However, he cut off contact with this union when he got involved in non-industrial matters. This did not, however, prevent Zahra from being an active trade unionist, founding unions for artists, fishermen and quarries, among others.

When the Labor Party split in 1949, Zahra followed Boffa rather than Mintoff. He was on the executive of the New Malta Workers’ Party and edited the party’s newspaper Leħen il-Ħaddiem between 1950 and 1951. He also contested the 1950 election, although he only managed to garner 128 votes.

Grech’s book offers some interesting insights into the character of Sir Paul Boffa. As a close associate, Zahra was able to provide some insightful observations. First, Zahra believed the war had helped Boffa mature to the point that his first government had a more Christian-Democratic tone. Second, Zahra thought Boffa was not an extremist.

The encyclical Rerum Novarum deeply inspired him. Unlike other socialists, his concern was not with waging class wars against private property and enterprise, but with ensuring that wealth was properly distributed.

In 1950, there were attempts to reconcile the two parties. In 1951, there was a tacit agreement that the two sides were not to attack each other. However, despite mediation from various quarters, the merger failed.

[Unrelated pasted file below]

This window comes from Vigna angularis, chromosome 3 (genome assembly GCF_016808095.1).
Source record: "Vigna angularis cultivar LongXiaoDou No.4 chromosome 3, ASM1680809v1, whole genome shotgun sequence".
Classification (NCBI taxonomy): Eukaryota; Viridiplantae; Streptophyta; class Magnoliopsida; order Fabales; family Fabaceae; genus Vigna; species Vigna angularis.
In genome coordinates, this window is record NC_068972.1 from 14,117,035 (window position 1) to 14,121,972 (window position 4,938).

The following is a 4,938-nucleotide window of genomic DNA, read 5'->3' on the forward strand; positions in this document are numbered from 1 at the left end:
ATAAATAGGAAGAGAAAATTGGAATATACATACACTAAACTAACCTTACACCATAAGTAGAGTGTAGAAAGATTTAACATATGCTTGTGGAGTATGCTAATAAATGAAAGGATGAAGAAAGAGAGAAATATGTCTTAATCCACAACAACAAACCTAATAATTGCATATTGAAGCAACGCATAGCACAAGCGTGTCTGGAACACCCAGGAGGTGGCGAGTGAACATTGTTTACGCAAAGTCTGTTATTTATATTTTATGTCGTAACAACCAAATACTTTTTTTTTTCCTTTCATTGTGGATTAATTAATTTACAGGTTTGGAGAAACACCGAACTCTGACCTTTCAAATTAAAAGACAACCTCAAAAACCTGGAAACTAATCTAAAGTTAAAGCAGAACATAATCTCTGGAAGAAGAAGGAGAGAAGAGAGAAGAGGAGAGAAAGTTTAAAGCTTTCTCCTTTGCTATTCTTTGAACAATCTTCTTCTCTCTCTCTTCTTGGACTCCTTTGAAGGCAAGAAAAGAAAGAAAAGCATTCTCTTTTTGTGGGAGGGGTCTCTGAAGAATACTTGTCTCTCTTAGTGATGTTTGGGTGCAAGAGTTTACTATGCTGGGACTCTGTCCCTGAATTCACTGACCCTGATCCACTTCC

Walter Zahra wrote several books about Żejtun, including one about St. Catherine’s Parish Church. Photo: Shutterstock.com

His second active period in politics was in the 1960s, at the height of the crisis between the Church and the Labor Party. Zahra was an active member of the Christian Workers’ Party led by Toni Pellegrini. Again, Zahra was a member of the executive and editor of the party newspaper Ca-Tarka. The editorial line was fiercely anti-communist and opposed to Mintoff and Borg Olivier, while being sympathetic to Archbishop Gonzi.

Despite her foray into politics, Zahra’s love for the written word and the Maltese language has never left her. Neither does his passion for his hometown. He was active in heritage circles. He wrote several books about Żejtun, including one about the parish church of St. Catherine, the old parish church of St. Gregory, and a volume about the history of Żejtun until 1798.

He has translated several books into Maltese and has been involved in publishing projects with the Klabb Qari Nisrani. Several of his manuscripts unfortunately remain unpublished. He also maintained a healthy correspondence with various authors, including the national poet Dun Karm Psaila.

He also ensured that many of his fellow citizens were adequately commemorated. Paradoxically, Zahra is currently not commemorated in her hometown. Nevertheless, Grech’s Book helps ensure that this is rectified. His book ensures that this prolific writer and citizen inspired by Catholic social teaching will not be forgotten.